Well, I read a lot of 19th-century fiction—Austen, the Brontës, Dickens, Trollope—and I think you can see some of those influences in my writing, particularly the passages that are fairly lush. But I really think I was influenced more by all the genre fiction I started reading as a teenager, from fantasy novels to Westerns and Regency romances. What they all have in common is detailed, believable world-building. (Georgette Heyer does kickass world-building in her romance novels.) Plus all the adventure books left me with a taste for action stories. I don’t know if that’s actually translated to my own writing, which is often fairly leisurely, but I like to READ fast-paced books with an exciting ending.
Are you or have you ever been a gamer? What has your gaming experience been like (board games, pen & paper RPGs, console & computer games, etc.)?
Alas, about the only game I’ve ever played with any frequency is Scrabble. I’m sure I’m missing out on some pretty fascinating worlds, though.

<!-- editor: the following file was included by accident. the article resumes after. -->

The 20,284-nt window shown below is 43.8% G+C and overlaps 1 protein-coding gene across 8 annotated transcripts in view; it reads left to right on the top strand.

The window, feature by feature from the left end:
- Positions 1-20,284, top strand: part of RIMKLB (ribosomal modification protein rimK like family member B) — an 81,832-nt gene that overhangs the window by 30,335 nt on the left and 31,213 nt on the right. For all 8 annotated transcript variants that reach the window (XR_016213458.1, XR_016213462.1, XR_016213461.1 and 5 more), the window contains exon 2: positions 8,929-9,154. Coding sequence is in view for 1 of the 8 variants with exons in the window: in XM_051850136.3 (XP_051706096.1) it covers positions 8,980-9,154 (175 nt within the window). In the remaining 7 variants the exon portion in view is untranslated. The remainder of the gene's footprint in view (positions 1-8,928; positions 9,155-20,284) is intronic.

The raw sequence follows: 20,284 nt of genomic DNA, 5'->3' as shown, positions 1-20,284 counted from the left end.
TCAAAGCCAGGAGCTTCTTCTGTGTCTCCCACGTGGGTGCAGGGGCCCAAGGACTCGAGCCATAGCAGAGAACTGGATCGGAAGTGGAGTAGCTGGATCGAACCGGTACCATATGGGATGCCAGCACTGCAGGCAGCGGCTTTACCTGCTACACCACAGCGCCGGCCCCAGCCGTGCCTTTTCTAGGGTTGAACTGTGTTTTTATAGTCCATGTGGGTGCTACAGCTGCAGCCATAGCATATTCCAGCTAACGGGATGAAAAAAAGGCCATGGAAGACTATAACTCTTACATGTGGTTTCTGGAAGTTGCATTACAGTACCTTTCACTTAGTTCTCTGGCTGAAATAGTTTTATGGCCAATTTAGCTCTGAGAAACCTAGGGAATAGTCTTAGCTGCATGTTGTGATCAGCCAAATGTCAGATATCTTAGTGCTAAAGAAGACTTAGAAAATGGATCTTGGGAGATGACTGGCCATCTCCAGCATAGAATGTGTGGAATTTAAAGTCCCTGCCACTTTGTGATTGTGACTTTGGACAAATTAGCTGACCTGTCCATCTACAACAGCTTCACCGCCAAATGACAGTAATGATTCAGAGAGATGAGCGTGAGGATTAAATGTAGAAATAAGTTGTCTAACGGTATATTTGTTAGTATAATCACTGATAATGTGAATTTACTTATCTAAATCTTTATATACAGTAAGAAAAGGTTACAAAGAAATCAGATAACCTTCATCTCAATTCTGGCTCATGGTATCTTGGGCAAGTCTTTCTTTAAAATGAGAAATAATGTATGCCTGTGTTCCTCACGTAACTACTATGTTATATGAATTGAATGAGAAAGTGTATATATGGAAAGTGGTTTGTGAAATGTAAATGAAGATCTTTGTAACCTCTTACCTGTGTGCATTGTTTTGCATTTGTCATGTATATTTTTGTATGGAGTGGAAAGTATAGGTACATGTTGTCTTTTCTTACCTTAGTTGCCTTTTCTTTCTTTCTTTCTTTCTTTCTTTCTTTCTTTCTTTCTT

Grind is a term used frequently in gaming vernacular referring to something that is rather repetitive or unpleasant that one engages in in order to progress in the game. Would you say there is grinding in the writing process? Please explain.
There absolutely is grinding. At times writing feels like sheer drudgery. I usually write by the numbers—I try to get X number of pages written in a session, because this makes me feel like I’m making some tangible forward progress on the task of writing a book, which otherwise can feel endless. There are days I sit down at the computer and think, “I cannot write one word, let alone five pages.” I usually make myself do it anyway. You would think that, when you read them later, those pages would feel forced and uninteresting, but I have not found that to be the case. Some days I feel like I’m digging a grave with a teaspoon; other days I feel like I’m shoveling up loose spadefuls of dirt and pitching them over my shoulder with abandon. I can rarely see the difference in the finished product.